At this year’s Saberseminar, I was out for dinner and one of the people in our group asked what contemporary player we think we could tell our grandchildren, “I saw him play.” Mike Trout was a gimme, but we had a hard time coming up with someone else. My thought was that Billy Hamilton would be such a player, but he was born about 30 years too late.
I know, Billy Hamilton is not a great player. He’s having his best season, and his career onbase percentage is still below .300. And it’s not like he compensates with power: Of the 172 players with 1,200 or more plate appearances from 20142016, his .088 ISO ranks 164^{th}. He does play a good center field, but he’s got a .236 career TAv. That’s a lot of bad bat to carry with a glove.
But he can run. Man, can he run. Through games of August 16, when he was sidelined by a knee contusion, he has 29 stolen bases. Since the AllStar break. The only players, other than Hamilton, with that more swipes all year to that point were Jonathan Villar, Starling Marte, and Rajai Davis. And that doesn’t include plays like this:
Yet, there could be more, couldn’t there? When I think of Hamilton, I think of Vince Coleman, who played 13 seasons, mostly for the Cardinals, from 1985 to 1997. Here’s a comparison of Coleman and Hamilton during their first three seasons in the majors (19851987 for Coleman, 2014present for Hamilton):
R 
SO 
BA 
OPS+ 
ISO 
TAv 

Coleman 
456 
2,064 
322 
180 
339 
.263 
.329 
.325 
79 
.062 
.246 
Hamilton 
376 
1,485 
192 
94 
276 
.246 
.294 
.334 
72 
.088 
.234 
Coleman was a better hitter (though without any power—his .062 ISO was last among 99 players with at least 1500 plate appearances during those years, and he was a corner outfielder), but he played in a better run environment. The National League averaged 4.25 runs per game in Coleman’s first three years; it’s averaging 4.15 so far in Hamilton’s. So while Coleman has the better slash line, their normalized batting stats are closer, and when you add Hamilton’s defensive play, he’s been, by WARP, a more valuable player in less playing time.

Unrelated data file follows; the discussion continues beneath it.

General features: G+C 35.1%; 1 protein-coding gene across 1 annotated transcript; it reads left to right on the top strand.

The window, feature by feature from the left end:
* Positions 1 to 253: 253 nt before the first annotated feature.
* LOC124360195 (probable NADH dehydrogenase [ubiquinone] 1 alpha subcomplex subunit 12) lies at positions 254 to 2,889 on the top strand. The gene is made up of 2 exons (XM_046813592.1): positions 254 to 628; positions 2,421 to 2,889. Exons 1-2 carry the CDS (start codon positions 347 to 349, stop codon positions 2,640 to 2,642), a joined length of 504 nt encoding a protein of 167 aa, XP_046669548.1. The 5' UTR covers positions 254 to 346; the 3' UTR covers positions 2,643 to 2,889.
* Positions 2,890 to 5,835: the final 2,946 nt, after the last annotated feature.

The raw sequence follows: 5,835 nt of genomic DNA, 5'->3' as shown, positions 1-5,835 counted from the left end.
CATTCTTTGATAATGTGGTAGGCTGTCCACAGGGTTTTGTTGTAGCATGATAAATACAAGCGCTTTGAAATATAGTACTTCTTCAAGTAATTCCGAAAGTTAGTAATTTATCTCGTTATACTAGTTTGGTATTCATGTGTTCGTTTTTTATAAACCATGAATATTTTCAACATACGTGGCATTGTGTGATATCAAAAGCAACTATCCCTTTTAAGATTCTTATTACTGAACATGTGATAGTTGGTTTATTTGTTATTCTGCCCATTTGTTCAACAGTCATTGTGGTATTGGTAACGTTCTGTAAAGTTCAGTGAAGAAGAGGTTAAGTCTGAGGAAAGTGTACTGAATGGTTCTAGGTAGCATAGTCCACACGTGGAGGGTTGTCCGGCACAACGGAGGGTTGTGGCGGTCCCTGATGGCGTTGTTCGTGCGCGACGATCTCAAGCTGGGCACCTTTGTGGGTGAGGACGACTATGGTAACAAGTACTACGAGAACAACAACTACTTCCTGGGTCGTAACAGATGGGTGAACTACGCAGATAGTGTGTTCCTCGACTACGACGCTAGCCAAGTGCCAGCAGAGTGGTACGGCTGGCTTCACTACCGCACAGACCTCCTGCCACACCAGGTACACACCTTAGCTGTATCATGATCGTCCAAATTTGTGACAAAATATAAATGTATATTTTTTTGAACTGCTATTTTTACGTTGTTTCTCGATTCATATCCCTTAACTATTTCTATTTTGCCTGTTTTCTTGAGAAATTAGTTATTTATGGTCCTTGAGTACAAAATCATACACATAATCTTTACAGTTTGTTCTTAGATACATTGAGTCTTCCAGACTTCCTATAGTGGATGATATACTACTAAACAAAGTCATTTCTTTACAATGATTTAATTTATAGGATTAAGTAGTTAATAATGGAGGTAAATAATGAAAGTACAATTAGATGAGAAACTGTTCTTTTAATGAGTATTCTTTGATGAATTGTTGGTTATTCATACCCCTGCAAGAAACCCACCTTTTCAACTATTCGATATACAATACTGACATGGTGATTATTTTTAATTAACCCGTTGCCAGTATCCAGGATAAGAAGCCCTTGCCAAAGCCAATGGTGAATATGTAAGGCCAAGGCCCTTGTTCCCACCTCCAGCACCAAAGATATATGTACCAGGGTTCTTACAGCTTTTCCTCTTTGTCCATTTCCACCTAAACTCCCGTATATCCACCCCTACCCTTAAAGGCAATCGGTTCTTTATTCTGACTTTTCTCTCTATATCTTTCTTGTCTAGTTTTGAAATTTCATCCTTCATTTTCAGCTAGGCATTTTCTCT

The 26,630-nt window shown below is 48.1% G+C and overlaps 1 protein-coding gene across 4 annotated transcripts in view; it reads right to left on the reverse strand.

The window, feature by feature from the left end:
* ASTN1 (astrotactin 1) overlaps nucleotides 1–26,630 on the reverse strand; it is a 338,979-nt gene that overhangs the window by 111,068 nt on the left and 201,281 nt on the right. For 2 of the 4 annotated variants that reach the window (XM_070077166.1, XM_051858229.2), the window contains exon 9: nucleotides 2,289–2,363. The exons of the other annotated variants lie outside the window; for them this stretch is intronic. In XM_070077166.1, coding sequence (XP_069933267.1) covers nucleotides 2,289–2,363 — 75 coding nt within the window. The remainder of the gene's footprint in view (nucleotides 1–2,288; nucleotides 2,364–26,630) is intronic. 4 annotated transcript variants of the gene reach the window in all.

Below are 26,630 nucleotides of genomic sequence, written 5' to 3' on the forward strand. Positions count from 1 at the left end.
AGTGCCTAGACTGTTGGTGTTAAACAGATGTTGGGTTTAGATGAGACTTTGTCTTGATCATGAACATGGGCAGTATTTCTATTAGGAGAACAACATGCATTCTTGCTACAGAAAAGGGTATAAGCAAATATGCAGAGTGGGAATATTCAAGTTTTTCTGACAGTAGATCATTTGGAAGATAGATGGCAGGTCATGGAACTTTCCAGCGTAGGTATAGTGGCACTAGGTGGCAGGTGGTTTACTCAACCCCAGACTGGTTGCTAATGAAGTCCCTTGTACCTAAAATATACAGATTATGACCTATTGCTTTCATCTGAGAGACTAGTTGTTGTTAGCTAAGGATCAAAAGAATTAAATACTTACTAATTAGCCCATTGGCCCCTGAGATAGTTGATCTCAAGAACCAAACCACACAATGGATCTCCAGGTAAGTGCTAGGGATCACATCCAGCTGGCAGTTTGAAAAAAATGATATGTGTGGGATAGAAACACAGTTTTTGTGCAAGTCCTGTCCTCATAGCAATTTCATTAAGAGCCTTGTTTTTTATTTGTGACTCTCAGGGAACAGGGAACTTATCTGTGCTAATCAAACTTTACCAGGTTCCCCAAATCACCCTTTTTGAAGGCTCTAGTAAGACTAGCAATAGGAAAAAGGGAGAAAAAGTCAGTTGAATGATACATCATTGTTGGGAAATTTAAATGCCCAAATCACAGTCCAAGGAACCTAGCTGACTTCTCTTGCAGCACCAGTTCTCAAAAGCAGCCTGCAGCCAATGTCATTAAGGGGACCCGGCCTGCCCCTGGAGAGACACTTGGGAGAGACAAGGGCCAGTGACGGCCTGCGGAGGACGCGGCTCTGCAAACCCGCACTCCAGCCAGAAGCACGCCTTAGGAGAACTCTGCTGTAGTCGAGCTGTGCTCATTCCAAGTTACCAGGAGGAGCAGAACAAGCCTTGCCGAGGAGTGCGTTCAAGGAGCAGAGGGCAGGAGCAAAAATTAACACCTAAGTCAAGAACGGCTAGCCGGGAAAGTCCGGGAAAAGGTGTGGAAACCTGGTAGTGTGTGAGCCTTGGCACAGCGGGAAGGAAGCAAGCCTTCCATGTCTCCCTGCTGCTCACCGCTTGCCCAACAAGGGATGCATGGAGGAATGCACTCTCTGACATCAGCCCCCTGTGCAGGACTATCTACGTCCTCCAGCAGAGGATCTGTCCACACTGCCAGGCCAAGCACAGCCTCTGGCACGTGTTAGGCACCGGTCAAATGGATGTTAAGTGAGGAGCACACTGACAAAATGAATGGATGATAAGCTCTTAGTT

But there’s a big difference between the two:
Starts 
Batting 1 
Batting 2 
Batting 7 
Batting 8 
Batting 9 

Coleman 
444 
444 
0 
0 
0 
0 
Hamilton 
346 
219 
30 
20 
4 
73 
The Cardinals had Coleman on their lineup card in all but 41 of their games during his first three seasons. And every single time, he led off. With his .329 on base percentage, in a league where nonpitchers had an OBP of .333. And he ran wild when he got on base. Coleman stole 110, 107, and 109 bases in his first three seasons.
If you don’t remember him, Coleman really was a sensation. He was a unanimous choice for NL Rookie of the Year in 1985. (You could have made a case for Reds pitcher Tom Browning or Giants third baseman Chris Brown, but Coleman wasn’t a bad pick.) Considerably more amazingly, he finished 11^{th} in the MVP voting in 1985, a year in which his .267/.320/.335 slash line, 110 stolen bases, and 2.4 WARP garnered more support than Tim Raines (.320/.405/.475, 70 stolen bases, 6.9 WARP), Ryne Sandberg (.305/.364/.504, 26 home runs, 55 stolen bases, 5.7 WARP) and Orel Hershiser (193 in 239 2/3 innings, 2.03 ERA, 2.67 FIP, 2.84 DRA, 6.8 WARP). Coleman finished 12^{th} for MVP in 1987 as well, with .289/.363/.358, 109 stolen bases, and 3.5 WARP, outpolling Mike Schmidt (.293/.388/.548, 35 home runs, 7.0 WARP) and Pedro Guerrero (.338/.416/.539, 27 home runs, 6.3 WARP). The 1985 World Series will be remembered for Don Denkinger’s call in Game Six, but the big story going into the Series was Coleman’s absence due to being run over by the tarp at Busch Stadium. People with a straight face argued whether Coleman or Rickey Henderson was the game’s top leadoff hitter. (I should mention here that Coleman was fifth in the National League in runs scored in 1985 and 1986 and second in 1987, his three top finishes. Henderson led the American League in runs six seasons, including both of Coleman’s first two years.)